Adelante !!!

The ALC is hiring a part-time program administrator

The ALC is hiring a part-time program administrator

We are seeking a highly organized, personable, tech-saavy and motivated individual to join our team as a program administrator. Full job description is below. If you are interested, please send a cover letter, resume and contact information for 3 references to agroecol@uvm.edu

ALC Program Administrator

Position Summary

The Agroecology and Livelihoods Collaborative (ALC) is a community of practice within the Department of Plant & Soil Science (PSS) at the University of Vermont, which utilizes an approach grounded in agroecology, participatory action research (PAR), and transdisciplinarity. Our goal is to better understand and seek solutions to the issues facing our food system. The ALC program administrator reports to the faculty director and research & outreach coordinator, and works closely with the core team (faculty director, research and outreach coordinator, and educational coordinator), to manage communications and internal operations for the ALC, and to plan and implement the ALC’s research and educational initiatives. The program administrator will also provide some support to the PSS program, and will be a point of contact for ALC students, and other collaborators both within and outside of the university.

Responsibilities

  1. The ALC program administrator serves as the primary support person for the Certificate of Graduate Studies in Agroecology (CGSA) (35% effort) This includes:
  • communicating with students interested in pursuing the CGSA
  • providing production support for a range of online courses
  • coordinating logistics for hybrid face-to-face summer course
  • supporting the effort to raise CGSA scholarship funds
  1. The ALC program administrator oversees external communications for the ALC and provides support to the PSS department. This task requires collaborating with other faculty and staff to develop and implement an outreach and visibility strategy for the ALC and PSS (20% effort). This includes:
  • maintaining websites and regularly updating social media accounts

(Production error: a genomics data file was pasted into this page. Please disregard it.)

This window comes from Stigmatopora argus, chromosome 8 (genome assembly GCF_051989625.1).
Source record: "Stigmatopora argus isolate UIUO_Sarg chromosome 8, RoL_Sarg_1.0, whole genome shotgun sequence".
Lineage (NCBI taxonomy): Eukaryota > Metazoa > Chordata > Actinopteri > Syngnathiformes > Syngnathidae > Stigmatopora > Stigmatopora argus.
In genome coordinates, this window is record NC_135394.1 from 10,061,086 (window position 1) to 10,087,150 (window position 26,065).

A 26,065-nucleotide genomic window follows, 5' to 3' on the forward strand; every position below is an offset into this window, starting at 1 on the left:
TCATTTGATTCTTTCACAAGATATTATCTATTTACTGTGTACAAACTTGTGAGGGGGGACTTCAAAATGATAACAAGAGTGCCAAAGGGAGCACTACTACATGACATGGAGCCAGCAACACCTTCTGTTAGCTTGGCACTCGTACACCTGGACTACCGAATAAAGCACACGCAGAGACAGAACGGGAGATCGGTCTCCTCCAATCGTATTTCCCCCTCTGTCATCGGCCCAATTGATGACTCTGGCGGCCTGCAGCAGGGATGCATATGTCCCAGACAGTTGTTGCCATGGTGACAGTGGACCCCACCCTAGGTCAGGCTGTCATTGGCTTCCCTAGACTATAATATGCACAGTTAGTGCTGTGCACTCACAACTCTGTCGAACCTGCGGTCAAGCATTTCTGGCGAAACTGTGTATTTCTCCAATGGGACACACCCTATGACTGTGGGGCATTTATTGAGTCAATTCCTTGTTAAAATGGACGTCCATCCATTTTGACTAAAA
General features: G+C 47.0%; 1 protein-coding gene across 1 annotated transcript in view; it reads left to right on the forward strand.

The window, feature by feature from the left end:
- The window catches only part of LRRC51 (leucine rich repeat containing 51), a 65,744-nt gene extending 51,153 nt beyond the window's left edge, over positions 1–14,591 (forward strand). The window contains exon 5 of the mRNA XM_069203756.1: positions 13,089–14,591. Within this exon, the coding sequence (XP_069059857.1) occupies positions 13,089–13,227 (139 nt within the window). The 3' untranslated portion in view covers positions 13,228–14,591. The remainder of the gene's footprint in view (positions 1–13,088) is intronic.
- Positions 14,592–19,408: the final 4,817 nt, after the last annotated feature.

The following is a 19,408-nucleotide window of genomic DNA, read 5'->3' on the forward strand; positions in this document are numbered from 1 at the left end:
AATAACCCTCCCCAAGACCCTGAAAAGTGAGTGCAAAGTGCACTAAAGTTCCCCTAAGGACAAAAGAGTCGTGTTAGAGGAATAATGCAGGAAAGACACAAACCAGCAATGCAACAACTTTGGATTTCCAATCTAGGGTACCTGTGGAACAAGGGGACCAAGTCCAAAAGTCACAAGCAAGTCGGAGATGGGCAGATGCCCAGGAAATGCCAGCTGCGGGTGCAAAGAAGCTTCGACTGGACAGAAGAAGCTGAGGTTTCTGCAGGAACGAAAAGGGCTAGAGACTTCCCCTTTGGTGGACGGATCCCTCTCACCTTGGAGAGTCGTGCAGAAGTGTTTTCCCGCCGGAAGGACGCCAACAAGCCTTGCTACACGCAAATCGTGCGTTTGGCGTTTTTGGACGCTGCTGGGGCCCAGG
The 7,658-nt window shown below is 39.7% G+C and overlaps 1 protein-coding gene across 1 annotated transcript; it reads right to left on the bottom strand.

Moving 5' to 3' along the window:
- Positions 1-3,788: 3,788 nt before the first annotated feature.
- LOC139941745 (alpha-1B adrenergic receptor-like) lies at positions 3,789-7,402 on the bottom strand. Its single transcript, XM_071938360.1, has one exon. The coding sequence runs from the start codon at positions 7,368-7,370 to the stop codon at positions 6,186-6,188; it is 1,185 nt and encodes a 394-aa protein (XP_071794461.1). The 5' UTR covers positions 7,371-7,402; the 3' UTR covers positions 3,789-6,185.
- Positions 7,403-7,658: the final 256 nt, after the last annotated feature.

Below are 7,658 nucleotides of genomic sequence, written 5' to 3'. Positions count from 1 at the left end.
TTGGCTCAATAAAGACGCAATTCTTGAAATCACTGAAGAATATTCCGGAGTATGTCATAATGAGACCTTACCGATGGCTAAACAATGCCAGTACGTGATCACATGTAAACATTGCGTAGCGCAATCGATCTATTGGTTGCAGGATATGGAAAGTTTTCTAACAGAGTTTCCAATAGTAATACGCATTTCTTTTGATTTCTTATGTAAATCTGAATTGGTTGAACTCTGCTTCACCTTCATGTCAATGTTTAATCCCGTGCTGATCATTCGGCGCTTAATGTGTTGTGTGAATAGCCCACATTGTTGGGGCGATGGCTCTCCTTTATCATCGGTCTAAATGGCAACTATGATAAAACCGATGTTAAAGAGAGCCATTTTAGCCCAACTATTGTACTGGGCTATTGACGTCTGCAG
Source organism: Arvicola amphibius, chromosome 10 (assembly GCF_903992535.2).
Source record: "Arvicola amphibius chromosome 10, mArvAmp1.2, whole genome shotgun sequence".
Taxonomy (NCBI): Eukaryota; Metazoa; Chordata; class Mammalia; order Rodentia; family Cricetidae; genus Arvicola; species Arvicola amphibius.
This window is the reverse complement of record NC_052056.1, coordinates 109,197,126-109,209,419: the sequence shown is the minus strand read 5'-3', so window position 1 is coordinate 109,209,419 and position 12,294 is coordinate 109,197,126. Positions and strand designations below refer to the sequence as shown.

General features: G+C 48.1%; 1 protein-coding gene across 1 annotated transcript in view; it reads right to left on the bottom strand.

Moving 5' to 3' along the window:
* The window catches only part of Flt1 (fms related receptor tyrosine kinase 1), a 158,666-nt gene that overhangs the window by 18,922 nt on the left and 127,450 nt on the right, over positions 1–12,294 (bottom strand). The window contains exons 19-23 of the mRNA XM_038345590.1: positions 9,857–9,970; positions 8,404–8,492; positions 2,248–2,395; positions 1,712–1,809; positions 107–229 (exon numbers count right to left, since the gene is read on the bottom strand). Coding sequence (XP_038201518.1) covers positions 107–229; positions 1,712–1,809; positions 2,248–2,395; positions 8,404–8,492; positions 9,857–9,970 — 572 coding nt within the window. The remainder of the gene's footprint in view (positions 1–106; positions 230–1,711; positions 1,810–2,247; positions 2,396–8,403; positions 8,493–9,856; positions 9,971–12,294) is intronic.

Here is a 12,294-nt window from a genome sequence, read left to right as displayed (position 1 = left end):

• developing outreach, informational, recruitment and event materials
  • supporting the creation of presentations that align with UVM templates and guidelines
  • While the ALC faculty director is PSS departmental chair, some external communication support for PSS will be required
  1. The ALC program administrator provides logistical and budgetary support for all ALC programming (15%). This includes:
  • creating and maintaining information management and organizational systems
  • coordinating facilities access (including A/V technology) and vehicle use
  • managing purchasing and vendor relationships (this includes assistance with travel arrangements, plane tickets, etc.)
  • supporting the management of program funding, and cross-departmental financial collaborations
  1. The ALC program administrator maintains partner relationships by communicating with ALC students and partners (farmers, representatives of NGOs, academic and industry collaborators) (15% effort). This includes:
  • coordinating lab meetings with ALC members
  • organizing and facilitating weekly staff meetings
  • coordinating researcher/collaborator meetings
  • responding to inquiries for information

The ALC program administrator contributes to fundraising efforts for the ALC (15% effort). This includes:

  • identifying appropriate funding opportunities
  • participating in grant writing
  • managing grant submission processes
  • supporting the cultivation of corporate and individual donors

Position Requirements:

  • Bachelor’s Degree.
  • 2-3 years of administrative experience.
  • Strong public relations, interpersonal, and organizational skills.
  • The ability to work well—whether by phone, email, writing, or in person—with a broad range of constituents both internal and external to the university.
  • Demonstrated initiative and resourcefulness.
  • Willingness to be flexible and work collaboratively as part of a team.
  • Ability to manage multiple tasks, meet deadlines and handle unexpected crises.
  • Detail-oriented, with strong budget management and problem-solving skills.
  • Sensitivity to issues of equity and diversity.
  • The ability to plan, prioritize, and balance the workload of several projects simultaneously in a fast-paced environment.

Preferred:

  • Experience with UVM’s business and financial applications and systems.
  • Familiarity with UVM’s administrative organization and academic programs.
  • Web development experience with WordPress and Drupal
  • Spanish language proficiency

This is a part-time position, 20 hours per week, at $18 per hour. We regret that we cannot provide benefits.